The game was amazing. The Colts went toe-to-toe with Brett Favre and the champs. It was back and forth, with lots of scoring and tons of yards … it was pretty freaking exciting!

The moment of the game came at the end. The score was 38-38, and the Colts drove the ball down inside the Packers 10 yard line with around 1:30 left on the clock. Colts head coach Lindy Infante made his best decision ever at this point, and ordered three straight kneel downs to run out the clock. Colts kicker Cary Blanchard kicked what amounted to an extra point through the uprights to seal the 41-38 upset over the champs.

This was why I am surprised the Patriots did not lose this season. Occasionally a team can get caught in a shootout with a really crappy team, and the breaks don’t always go the way it wants. That’s what happened to the Packers. In the back-and-forth game, the Colts had the ball last, and the last possession won. Crap happens sometimes.

For what it’s worth, all 36 Packer fans that I acquired tickets for personally thanked me and shook my hand. To them, seeing Brett Favre and the Pack was enough. Classy bunch.

The Colts went on to finish 3-13 that season while the Packers went on to the Super Bowl and lost to John Elway and the Broncos.

I went to Madison, Wisconsin a few years later to see the band Phish at the Kohl Center. Before the concert I went to a bar for a bite to eat, and had a chance to talk shop with a couple Packer fans. I asked them to recall that day in 1997 when the Colts ended their undefeated season, and they both swore that the loss was the beginning of the end of that season and that the Packers were never the same. It was a defining moment for them. Too bad it wasn’t for the Colts.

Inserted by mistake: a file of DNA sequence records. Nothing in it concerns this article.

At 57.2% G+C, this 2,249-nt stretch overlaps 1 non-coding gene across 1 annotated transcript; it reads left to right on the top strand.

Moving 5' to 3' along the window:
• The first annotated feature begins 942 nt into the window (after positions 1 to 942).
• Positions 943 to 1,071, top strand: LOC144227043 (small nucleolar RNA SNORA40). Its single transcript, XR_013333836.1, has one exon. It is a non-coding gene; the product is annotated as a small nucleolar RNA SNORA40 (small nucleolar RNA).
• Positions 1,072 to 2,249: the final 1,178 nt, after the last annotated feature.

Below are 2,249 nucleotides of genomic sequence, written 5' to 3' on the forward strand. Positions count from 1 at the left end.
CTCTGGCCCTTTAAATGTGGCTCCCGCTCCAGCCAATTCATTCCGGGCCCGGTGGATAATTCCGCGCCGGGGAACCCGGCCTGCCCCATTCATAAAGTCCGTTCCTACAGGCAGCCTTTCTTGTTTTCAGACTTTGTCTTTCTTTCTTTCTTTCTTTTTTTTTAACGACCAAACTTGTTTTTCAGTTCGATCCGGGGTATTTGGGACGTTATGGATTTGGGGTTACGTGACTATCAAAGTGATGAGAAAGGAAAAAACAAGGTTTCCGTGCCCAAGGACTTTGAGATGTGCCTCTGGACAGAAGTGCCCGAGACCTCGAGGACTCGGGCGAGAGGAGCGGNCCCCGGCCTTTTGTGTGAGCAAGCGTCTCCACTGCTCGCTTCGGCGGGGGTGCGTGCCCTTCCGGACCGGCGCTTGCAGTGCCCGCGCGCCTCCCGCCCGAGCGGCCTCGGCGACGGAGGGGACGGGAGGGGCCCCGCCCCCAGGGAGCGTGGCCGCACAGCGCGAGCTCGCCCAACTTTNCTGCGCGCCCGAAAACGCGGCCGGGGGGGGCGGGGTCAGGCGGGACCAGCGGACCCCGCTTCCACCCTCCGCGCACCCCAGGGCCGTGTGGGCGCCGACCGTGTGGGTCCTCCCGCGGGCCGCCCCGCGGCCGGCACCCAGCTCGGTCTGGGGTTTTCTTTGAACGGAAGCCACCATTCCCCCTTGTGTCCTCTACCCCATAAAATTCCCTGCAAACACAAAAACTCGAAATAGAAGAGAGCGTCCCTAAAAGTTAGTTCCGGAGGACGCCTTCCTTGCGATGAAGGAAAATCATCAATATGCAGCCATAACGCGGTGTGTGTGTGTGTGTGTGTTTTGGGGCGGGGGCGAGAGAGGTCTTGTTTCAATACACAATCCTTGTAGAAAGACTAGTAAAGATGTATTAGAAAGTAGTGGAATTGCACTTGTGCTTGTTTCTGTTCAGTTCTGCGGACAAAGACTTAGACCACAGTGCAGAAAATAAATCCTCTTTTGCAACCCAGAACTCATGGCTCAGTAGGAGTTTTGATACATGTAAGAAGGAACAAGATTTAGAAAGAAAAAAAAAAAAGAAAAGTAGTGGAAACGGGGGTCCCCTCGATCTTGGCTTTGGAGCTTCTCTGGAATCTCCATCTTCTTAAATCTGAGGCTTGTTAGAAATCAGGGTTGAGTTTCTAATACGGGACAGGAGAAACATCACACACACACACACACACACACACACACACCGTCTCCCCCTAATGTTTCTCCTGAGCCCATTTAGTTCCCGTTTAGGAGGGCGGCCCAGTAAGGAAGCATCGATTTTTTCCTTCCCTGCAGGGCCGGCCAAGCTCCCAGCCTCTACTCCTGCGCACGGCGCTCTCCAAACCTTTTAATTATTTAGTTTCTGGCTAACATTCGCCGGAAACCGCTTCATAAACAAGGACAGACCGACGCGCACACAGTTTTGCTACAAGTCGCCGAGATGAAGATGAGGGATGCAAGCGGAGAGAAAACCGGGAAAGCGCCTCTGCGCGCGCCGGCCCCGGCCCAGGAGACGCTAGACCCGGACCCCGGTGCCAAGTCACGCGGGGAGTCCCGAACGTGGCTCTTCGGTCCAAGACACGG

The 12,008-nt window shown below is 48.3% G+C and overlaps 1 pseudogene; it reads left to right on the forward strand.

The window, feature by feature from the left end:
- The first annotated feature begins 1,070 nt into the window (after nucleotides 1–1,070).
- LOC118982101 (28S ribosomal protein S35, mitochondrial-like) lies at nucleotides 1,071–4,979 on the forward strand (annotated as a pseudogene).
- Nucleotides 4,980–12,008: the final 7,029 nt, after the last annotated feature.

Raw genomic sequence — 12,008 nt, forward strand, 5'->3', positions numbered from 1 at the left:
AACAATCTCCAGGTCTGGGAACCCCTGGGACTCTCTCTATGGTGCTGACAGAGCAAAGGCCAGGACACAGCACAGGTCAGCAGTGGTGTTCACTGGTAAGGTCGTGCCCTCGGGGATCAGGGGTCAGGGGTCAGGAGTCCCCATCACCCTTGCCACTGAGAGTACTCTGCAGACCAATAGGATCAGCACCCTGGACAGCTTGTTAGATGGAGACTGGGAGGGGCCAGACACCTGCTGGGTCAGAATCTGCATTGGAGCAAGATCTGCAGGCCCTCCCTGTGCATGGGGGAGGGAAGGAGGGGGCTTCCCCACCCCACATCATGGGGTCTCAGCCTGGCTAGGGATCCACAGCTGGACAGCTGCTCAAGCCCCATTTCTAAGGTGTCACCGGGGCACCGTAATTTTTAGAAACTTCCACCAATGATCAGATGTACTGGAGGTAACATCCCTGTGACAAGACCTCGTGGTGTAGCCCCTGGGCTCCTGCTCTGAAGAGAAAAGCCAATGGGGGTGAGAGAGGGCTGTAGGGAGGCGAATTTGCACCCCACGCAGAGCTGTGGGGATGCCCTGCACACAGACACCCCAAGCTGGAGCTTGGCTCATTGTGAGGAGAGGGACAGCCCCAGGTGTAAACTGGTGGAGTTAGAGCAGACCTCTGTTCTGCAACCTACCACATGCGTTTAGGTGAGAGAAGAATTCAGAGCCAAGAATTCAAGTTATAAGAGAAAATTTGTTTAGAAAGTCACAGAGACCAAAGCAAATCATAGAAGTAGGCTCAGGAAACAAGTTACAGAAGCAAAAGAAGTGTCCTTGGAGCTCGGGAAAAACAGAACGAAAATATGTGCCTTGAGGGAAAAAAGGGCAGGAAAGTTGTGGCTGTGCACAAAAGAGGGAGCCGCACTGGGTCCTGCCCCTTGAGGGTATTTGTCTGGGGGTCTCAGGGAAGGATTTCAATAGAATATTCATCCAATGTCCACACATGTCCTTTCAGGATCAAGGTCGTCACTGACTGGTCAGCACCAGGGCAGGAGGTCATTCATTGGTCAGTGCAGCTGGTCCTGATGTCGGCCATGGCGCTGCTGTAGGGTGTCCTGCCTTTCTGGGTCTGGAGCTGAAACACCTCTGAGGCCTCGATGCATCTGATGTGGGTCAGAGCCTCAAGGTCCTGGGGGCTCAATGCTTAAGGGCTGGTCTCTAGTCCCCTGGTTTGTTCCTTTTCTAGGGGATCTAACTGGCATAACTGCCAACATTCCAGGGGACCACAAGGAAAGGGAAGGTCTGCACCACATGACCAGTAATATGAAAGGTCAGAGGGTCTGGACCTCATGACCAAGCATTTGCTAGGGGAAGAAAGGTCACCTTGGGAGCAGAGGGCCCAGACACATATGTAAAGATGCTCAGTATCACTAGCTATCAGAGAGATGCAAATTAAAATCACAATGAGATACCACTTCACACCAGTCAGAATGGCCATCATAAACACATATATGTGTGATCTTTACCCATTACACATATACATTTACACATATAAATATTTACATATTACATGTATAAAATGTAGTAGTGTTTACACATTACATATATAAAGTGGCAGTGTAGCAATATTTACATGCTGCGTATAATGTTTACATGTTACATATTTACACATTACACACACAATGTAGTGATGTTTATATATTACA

2. January 4, 2004 – Colts 41, Denver Broncos 10
The Colts went almost 4 years between home playoff appearances. This game was the first since the 1999 loss to Tennessee.

At the time I was starting to wonder if the Colts would ever make anything happen in the playoffs. 1999 ended badly, and the 2000 playoff appearance in Miami was even worse (damn you Vanderjagt). In 2001 the Colts didn’t make the playoffs (which prompted Jim Mora to ask “PLAYOFFS?!?!?”). In 2002 the Colts were embarrassed 41-0 by the Jets.